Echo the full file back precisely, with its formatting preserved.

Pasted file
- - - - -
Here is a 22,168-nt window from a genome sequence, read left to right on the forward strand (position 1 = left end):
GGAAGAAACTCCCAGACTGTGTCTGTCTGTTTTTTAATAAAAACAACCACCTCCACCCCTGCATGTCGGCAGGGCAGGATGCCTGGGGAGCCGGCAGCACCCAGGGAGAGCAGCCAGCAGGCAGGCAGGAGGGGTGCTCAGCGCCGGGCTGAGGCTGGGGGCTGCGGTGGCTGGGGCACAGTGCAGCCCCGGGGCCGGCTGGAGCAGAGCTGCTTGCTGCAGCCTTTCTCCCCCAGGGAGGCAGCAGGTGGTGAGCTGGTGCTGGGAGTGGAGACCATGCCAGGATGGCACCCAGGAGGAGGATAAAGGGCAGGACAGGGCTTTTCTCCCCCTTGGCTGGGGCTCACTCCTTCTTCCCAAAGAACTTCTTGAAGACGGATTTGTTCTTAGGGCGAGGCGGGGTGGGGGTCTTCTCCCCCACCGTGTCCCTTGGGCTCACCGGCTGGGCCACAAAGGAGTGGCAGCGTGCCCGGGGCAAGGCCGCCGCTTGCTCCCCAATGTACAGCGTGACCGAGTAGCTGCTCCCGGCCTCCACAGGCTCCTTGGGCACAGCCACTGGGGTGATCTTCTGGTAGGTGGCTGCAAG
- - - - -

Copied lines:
Here is a 22,168-nt window from a genome sequence, read left to right on the forward strand (position 1 = left end):
GGAAGAAACTCCCAGACTGTGTCTGTCTGTTTTTTAATAAAAACAACCACCTCCACCCCTGCATGTCGGCAGGGCAGGATGCCTGGGGAGCCGGCAGCACCCAGGGAGAGCAGCCAGCAGGCAGGCAGGAGGGGTGCTCAGCGCCGGGCTGAGGCTGGGGGCTGCGGTGGCTGGGGCACAGTGCAGCCCCGGGGCCGGCTGGAGCAGAGCTGCTTGCTGCAGCCTTTCTCCCCCAGGGAGGCAGCAGGTGGTGAGCTGGTGCTGGGAGTGGAGACCATGCCAGGATGGCACCCAGGAGGAGGATAAAGGGCAGGACAGGGCTTTTCTCCCCCTTGGCTGGGGCTCACTCCTTCTTCCCAAAGAACTTCTTGAAGACGGATTTGTTCTTAGGGCGAGGCGGGGTGGGGGTCTTCTCCCCCACCGTGTCCCTTGGGCTCACCGGCTGGGCCACAAAGGAGTGGCAGCGTGCCCGGGGCAAGGCCGCCGCTTGCTCCCCAATGTACAGCGTGACCGAGTAGCTGCTCCCGGCCTCCACAGGCTCCTTGGGCACAGCCACTGGGGTGATCTTCTGGTAGGTGGCTGCAAG